In sociology, the ruling class of a society is the social class who set and decide the political and economic agenda of society.

In Marxist philosophy, the ruling class are the class who own the means of production in a given society and apply their cultural hegemony to determine and establish the dominant ideology (ideas, culture, mores, norms, traditions) of the society. They are also called the bourgeoisie.

In the 21st century, the worldwide political economy established by globalization has created a transnational capitalist class who are not native to any one country.[1]

Background edit

In previous modes of production, such as feudalism (inheritable property and rights), the feudal lords of the manor were the ruling class; in an economy based upon chattel slavery, the slave owners were the ruling class. The political economy of the feudal system gave socio-economic and legal power to the feudal lord over the life, labour, and property of the vassal, including military service. The political economy of a slave state gave the slaver socio-economic and legal power over the person, labour, and property of a slave.[2]

In Marxist philosophy, the capitalist society has two social classes: (i) the ruling-class bourgeoisie (capitalist class) who own the means of production as private property; and (ii) the working-class proletariat whom the bourgeoisie subject to the exploitation of labour,[3] which form of political economy is justified by the dominant ideology of the ruling class.[4] To replace the capitalist mode of production in a society, Marxism seeks to void the political legitimacy of the ruling class to hold power of government. Afterwards, the proletariat (the urban working class and the peasantry) assume political and socio-economic power as the ruling class of society.[4]

In the political economies of the former Marxist-Leninist states, the nomenklatura are the ruling class who control the means of production, allocate resources, etc for the society, per the directions of the party. As the administrators of the bureaucracy required to realise the socio-economic functions of the state.[5][page needed] In that vein, the sociologist C. Wright Mills identified and distinguished between the ruling class and the power élite who make the decisions for society.[6]

Likewise, to establish a society without social classes, Anarchism seeks to abolish the ruling class.[7][8] Unlike the Marxist perspective, anarchists, such as Mikhail Bakunin, seek to abolish the state, because, despite revolutionary change, the (capitalist) ruling class would be replaced by another ruling class (party leaders), which is a political cycle that voids the social-change purpose of a revolution.[9]

Concerning the existence of a functional ruling class in 21st-century societies, Mattei Dogan said that the political and socio-economic élites do not form a cohesive ruling class within their societies because of the social stratification and the narrow specialisation of labour consequent to the globalization of the world economy.[citation needed] In contrast, for the 20th century, he identifies the combination of military defeat, political implosion and the presence of a charismatic leader as the drivers for the downfall of ruling classes in the Russian Empire, the Ottoman Empire, and later for the creation of Vichy France.[10]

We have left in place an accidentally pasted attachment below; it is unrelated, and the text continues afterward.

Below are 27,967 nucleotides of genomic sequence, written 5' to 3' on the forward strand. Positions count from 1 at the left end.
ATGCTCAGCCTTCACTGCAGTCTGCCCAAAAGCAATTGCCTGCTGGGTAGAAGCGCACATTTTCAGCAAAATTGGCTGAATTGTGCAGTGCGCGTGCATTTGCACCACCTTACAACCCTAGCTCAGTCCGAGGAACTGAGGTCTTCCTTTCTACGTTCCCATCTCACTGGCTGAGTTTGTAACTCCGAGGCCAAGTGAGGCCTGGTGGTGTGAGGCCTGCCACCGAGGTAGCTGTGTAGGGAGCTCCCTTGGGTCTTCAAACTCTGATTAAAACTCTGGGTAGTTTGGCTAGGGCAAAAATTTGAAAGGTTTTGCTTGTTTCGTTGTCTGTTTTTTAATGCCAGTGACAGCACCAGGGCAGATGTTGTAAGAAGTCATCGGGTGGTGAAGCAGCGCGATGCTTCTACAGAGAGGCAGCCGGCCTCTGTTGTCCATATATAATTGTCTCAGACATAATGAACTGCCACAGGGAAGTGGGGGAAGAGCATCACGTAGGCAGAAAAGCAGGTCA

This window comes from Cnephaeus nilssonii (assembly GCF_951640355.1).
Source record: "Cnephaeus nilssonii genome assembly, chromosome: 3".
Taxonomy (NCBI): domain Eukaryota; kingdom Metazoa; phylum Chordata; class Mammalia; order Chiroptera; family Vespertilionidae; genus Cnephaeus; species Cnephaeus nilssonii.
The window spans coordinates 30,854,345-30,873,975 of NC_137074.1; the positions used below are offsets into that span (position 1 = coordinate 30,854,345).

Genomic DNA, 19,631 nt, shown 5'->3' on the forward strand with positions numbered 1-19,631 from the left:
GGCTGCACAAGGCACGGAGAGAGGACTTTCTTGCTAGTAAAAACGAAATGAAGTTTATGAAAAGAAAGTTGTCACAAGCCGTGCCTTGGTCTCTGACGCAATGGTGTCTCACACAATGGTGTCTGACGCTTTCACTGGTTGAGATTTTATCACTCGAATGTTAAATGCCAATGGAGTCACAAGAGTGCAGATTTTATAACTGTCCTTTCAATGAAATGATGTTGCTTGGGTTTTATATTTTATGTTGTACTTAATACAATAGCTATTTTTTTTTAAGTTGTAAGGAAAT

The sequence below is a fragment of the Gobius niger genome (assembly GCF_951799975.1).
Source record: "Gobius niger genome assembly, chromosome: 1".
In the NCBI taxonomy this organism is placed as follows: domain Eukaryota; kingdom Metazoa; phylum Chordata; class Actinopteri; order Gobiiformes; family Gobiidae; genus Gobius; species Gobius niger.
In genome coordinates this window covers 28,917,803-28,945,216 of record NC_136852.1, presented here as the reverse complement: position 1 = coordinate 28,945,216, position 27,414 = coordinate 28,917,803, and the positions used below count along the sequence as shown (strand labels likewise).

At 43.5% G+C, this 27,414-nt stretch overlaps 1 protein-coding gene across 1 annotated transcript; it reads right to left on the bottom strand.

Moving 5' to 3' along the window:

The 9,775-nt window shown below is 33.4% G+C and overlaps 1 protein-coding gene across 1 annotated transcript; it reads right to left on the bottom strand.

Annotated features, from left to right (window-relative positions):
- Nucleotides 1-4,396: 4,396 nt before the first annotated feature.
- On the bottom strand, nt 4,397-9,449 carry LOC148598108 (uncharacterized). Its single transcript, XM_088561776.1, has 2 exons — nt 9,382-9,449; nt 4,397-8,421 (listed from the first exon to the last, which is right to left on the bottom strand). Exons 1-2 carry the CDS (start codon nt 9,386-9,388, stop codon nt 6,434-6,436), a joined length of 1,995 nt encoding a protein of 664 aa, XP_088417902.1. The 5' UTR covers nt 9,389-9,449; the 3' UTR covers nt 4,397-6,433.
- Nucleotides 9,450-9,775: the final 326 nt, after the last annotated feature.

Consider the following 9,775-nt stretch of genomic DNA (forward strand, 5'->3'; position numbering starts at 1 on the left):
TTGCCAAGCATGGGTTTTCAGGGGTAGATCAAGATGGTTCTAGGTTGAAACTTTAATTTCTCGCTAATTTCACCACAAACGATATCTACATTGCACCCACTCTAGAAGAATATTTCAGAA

See also edit

References edit

  1. ^ Transnational Capitalist Class Archived 2010-08-16 at the Wayback Machine
  2. ^ "Slave Ownership". Archived from the original on 2007-12-03.
  3. ^ "Sociology: Marxism" (PDF). Oxford Cambridge and RSA. 2015. p. 11.
  4. ^ a b Abercrombie, Nicholas; Turner, Bryan S. (1978). "The Dominant Ideology Thesis". The British Journal of Sociology. 29 (2): 149–170. doi:10.2307/589886. JSTOR 589886.
  5. ^ Wasserstein, Bernard (12 February 2009). Barbarism and Civilization: A History of Europe in our Time. OUP Oxford. ISBN 978-0-19-162251-9.
  6. ^ Codevilla, Angelo. "America's Ruling Class — And the Perils of Revolution". The American Spectator. 2 (July 2010): 19. Retrieved 14 July 2015.
  7. ^ Deirdre Hogan (2007). "Feminism, Class and Anarchism". The Anarchist Library.
  8. ^ Benjamin Franks. "British Anarchisms and the Miners' Strike": 229. CiteSeerX 10.1.1.604.4418. {{cite journal}}: Cite journal requires |journal= (help)
  9. ^ Patrick Cannon (2019). "Marx's Leviathan". Philosophy Now (131).
  10. ^ Dogan, Mattei; Higley, John (2012). "Elites, Crises, and Regimes in Comparative Analysis [1998]". Historical Social Research / Historische Sozialforschung. 37 (1 (139)): 278. JSTOR 41756461.

Further reading edit

  • Domhoff, G. William (April 2005). "The Class-Domination Theory of Power". {{cite journal}}: Cite journal requires |journal= (help)
  • Dogan, Mattei (ed.), Elite Configuration at the Apex of Power, Brill, Leiden, 2003.
  • Osnos, Evan, "Ruling-Class Rules: How to thrive in the power elite – while declaring it your enemy", The New Yorker, 29 January 2024, pp. 18–23. "In the nineteen-twenties... American elites, some of whom feared a Bolshevik revolution, consented to reform... Under Franklin D. Roosevelt... the U.S. raised taxes, took steps to protect unions, and established a minimum wage. The costs, [Peter] Turchin writes, 'were borne by the American ruling class.'... Between the nineteen-thirties and the nineteen-seventies, a period that scholars call the Great Compression, economic equality narrowed, except among Black Americans... But by the nineteen-eighties the Great Compression was over. As the rich grew richer than ever, they sought to turn their money into political power; spending on politics soared." (p. 22.) "[N]o democracy can function well if people are unwilling to lose power – if a generation of leaders... becomes so entrenched that it ages into gerontocracy; if one of two major parties denies the arithmetic of elections; if a cohort of the ruling class loses status that it once enjoyed and sets out to salvage it." (p. 23.)